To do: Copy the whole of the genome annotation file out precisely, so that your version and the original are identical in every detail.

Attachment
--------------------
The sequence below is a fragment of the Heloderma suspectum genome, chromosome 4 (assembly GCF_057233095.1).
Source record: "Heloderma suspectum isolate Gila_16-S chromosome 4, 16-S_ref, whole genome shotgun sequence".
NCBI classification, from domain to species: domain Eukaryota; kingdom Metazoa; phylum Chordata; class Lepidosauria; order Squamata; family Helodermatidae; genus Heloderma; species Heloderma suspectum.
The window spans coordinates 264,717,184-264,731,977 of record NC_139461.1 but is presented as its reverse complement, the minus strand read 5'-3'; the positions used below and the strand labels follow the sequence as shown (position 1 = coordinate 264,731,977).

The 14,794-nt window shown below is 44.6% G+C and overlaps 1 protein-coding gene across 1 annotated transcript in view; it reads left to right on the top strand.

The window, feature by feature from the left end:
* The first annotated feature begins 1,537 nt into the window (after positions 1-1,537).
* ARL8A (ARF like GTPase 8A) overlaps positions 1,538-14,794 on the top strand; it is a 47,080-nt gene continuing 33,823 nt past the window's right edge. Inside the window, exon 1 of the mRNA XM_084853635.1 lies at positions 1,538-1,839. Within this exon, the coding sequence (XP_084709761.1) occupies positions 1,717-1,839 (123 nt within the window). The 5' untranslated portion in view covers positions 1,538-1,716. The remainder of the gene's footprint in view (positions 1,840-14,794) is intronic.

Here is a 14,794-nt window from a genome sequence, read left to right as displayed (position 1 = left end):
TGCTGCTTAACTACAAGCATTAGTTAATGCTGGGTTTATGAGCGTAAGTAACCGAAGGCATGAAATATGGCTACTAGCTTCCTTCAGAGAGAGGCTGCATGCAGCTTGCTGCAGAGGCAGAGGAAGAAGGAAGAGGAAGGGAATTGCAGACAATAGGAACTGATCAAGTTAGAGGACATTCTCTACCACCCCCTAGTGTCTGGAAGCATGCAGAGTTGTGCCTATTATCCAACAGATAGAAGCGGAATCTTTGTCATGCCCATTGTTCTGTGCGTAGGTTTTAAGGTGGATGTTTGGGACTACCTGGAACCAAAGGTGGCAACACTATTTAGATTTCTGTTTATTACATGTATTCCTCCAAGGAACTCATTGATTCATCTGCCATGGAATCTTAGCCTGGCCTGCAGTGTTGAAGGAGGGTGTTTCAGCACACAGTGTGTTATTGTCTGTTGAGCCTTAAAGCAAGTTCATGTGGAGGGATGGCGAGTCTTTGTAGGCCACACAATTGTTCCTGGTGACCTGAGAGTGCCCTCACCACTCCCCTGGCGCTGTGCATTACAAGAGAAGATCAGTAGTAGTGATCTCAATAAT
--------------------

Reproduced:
The sequence below is a fragment of the Heloderma suspectum genome, chromosome 4 (assembly GCF_057233095.1).
Source record: "Heloderma suspectum isolate Gila_16-S chromosome 4, 16-S_ref, whole genome shotgun sequence".
NCBI classification, from domain to species: domain Eukaryota; kingdom Metazoa; phylum Chordata; class Lepidosauria; order Squamata; family Helodermatidae; genus Heloderma; species Heloderma suspectum.
The window spans coordinates 264,717,184-264,731,977 of record NC_139461.1 but is presented as its reverse complement, the minus strand read 5'-3'; the positions used below and the strand labels follow the sequence as shown (position 1 = coordinate 264,731,977).

The 14,794-nt window shown below is 44.6% G+C and overlaps 1 protein-coding gene across 1 annotated transcript in view; it reads left to right on the top strand.

The window, feature by feature from the left end:
* The first annotated feature begins 1,537 nt into the window (after positions 1-1,537).
* ARL8A (ARF like GTPase 8A) overlaps positions 1,538-14,794 on the top strand; it is a 47,080-nt gene continuing 33,823 nt past the window's right edge. Inside the window, exon 1 of the mRNA XM_084853635.1 lies at positions 1,538-1,839. Within this exon, the coding sequence (XP_084709761.1) occupies positions 1,717-1,839 (123 nt within the window). The 5' untranslated portion in view covers positions 1,538-1,716. The remainder of the gene's footprint in view (positions 1,840-14,794) is intronic.

Here is a 14,794-nt window from a genome sequence, read left to right as displayed (position 1 = left end):
TGCTGCTTAACTACAAGCATTAGTTAATGCTGGGTTTATGAGCGTAAGTAACCGAAGGCATGAAATATGGCTACTAGCTTCCTTCAGAGAGAGGCTGCATGCAGCTTGCTGCAGAGGCAGAGGAAGAAGGAAGAGGAAGGGAATTGCAGACAATAGGAACTGATCAAGTTAGAGGACATTCTCTACCACCCCCTAGTGTCTGGAAGCATGCAGAGTTGTGCCTATTATCCAACAGATAGAAGCGGAATCTTTGTCATGCCCATTGTTCTGTGCGTAGGTTTTAAGGTGGATGTTTGGGACTACCTGGAACCAAAGGTGGCAACACTATTTAGATTTCTGTTTATTACATGTATTCCTCCAAGGAACTCATTGATTCATCTGCCATGGAATCTTAGCCTGGCCTGCAGTGTTGAAGGAGGGTGTTTCAGCACACAGTGTGTTATTGTCTGTTGAGCCTTAAAGCAAGTTCATGTGGAGGGATGGCGAGTCTTTGTAGGCCACACAATTGTTCCTGGTGACCTGAGAGTGCCCTCACCACTCCCCTGGCGCTGTGCATTACAAGAGAAGATCAGTAGTAGTGATCTCAATAAT